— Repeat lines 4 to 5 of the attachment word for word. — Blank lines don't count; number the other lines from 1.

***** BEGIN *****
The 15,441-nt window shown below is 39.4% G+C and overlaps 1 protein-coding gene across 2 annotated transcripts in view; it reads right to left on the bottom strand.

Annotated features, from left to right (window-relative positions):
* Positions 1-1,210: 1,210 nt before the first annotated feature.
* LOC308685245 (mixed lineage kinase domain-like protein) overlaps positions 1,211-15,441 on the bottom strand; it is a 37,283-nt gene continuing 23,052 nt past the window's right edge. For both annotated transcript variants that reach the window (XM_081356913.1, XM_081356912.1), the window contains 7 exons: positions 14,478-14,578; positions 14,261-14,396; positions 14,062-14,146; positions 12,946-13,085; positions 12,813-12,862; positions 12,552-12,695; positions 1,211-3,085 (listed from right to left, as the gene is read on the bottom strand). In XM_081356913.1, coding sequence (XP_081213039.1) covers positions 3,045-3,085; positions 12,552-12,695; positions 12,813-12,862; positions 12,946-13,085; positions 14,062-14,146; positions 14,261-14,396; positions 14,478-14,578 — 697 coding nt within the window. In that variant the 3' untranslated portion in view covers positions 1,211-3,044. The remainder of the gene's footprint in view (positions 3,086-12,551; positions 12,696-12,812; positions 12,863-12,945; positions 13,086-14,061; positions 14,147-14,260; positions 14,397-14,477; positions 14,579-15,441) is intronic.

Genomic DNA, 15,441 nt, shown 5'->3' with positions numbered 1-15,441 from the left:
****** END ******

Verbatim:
* LOC308685245 (mixed lineage kinase domain-like protein) overlaps positions 1,211-15,441 on the bottom strand; it is a 37,283-nt gene continuing 23,052 nt past the window's right edge. For both annotated transcript variants that reach the window (XM_081356913.1, XM_081356912.1), the window contains 7 exons: positions 14,478-14,578; positions 14,261-14,396; positions 14,062-14,146; positions 12,946-13,085; positions 12,813-12,862; positions 12,552-12,695; positions 1,211-3,085 (listed from right to left, as the gene is read on the bottom strand). In XM_081356913.1, coding sequence (XP_081213039.1) covers positions 3,045-3,085; positions 12,552-12,695; positions 12,813-12,862; positions 12,946-13,085; positions 14,062-14,146; positions 14,261-14,396; positions 14,478-14,578 — 697 coding nt within the window. In that variant the 3' untranslated portion in view covers positions 1,211-3,044. The remainder of the gene's footprint in view (positions 3,086-12,551; positions 12,696-12,812; positions 12,863-12,945; positions 13,086-14,061; positions 14,147-14,260; positions 14,397-14,477; positions 14,579-15,441) is intronic.

Genomic DNA, 15,441 nt, shown 5'->3' with positions numbered 1-15,441 from the left: